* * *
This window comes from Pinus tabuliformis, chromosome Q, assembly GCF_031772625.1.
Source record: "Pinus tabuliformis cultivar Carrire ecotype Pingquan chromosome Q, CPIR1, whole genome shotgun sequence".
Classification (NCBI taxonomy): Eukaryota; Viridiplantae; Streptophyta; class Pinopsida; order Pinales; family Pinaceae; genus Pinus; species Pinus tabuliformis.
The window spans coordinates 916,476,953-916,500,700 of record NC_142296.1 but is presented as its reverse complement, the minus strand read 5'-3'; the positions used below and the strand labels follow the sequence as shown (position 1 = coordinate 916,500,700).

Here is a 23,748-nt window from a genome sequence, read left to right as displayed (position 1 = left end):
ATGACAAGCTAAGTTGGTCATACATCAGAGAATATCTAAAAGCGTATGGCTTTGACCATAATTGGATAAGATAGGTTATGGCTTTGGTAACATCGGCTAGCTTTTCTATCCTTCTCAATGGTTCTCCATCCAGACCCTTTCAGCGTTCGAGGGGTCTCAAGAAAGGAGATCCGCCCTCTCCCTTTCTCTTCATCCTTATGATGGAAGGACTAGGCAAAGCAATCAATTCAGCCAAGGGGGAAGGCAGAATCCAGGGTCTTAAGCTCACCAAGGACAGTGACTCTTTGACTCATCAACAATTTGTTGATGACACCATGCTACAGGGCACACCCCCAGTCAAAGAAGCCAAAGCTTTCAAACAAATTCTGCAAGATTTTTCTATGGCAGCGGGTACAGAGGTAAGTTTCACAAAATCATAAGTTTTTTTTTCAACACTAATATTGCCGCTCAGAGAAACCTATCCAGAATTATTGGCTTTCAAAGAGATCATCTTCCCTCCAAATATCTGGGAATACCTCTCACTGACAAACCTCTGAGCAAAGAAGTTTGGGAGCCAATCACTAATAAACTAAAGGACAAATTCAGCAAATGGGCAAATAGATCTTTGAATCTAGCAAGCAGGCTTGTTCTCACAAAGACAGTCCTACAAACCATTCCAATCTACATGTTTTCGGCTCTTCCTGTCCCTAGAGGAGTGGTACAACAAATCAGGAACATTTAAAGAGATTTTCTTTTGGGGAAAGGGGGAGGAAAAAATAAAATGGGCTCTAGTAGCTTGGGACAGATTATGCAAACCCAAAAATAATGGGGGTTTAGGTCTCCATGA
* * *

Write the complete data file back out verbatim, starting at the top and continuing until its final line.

This window comes from Pinus tabuliformis, chromosome Q, assembly GCF_031772625.1.
Source record: "Pinus tabuliformis cultivar Carrire ecotype Pingquan chromosome Q, CPIR1, whole genome shotgun sequence".
Classification (NCBI taxonomy): Eukaryota; Viridiplantae; Streptophyta; class Pinopsida; order Pinales; family Pinaceae; genus Pinus; species Pinus tabuliformis.
The window spans coordinates 916,476,953-916,500,700 of record NC_142296.1 but is presented as its reverse complement, the minus strand read 5'-3'; the positions used below and the strand labels follow the sequence as shown (position 1 = coordinate 916,500,700).

Here is a 23,748-nt window from a genome sequence, read left to right as displayed (position 1 = left end):
ATGACAAGCTAAGTTGGTCATACATCAGAGAATATCTAAAAGCGTATGGCTTTGACCATAATTGGATAAGATAGGTTATGGCTTTGGTAACATCGGCTAGCTTTTCTATCCTTCTCAATGGTTCTCCATCCAGACCCTTTCAGCGTTCGAGGGGTCTCAAGAAAGGAGATCCGCCCTCTCCCTTTCTCTTCATCCTTATGATGGAAGGACTAGGCAAAGCAATCAATTCAGCCAAGGGGGAAGGCAGAATCCAGGGTCTTAAGCTCACCAAGGACAGTGACTCTTTGACTCATCAACAATTTGTTGATGACACCATGCTACAGGGCACACCCCCAGTCAAAGAAGCCAAAGCTTTCAAACAAATTCTGCAAGATTTTTCTATGGCAGCGGGTACAGAGGTAAGTTTCACAAAATCATAAGTTTTTTTTTCAACACTAATATTGCCGCTCAGAGAAACCTATCCAGAATTATTGGCTTTCAAAGAGATCATCTTCCCTCCAAATATCTGGGAATACCTCTCACTGACAAACCTCTGAGCAAAGAAGTTTGGGAGCCAATCACTAATAAACTAAAGGACAAATTCAGCAAATGGGCAAATAGATCTTTGAATCTAGCAAGCAGGCTTGTTCTCACAAAGACAGTCCTACAAACCATTCCAATCTACATGTTTTCGGCTCTTCCTGTCCCTAGAGGAGTGGTACAACAAATCAGGAACATTTAAAGAGATTTTCTTTTGGGGAAAGGGGGAGGAAAAAATAAAATGGGCTCTAGTAGCTTGGGACAGATTATGCAAACCCAAAAATAATGGGGGTTTAGGTCTCCATGA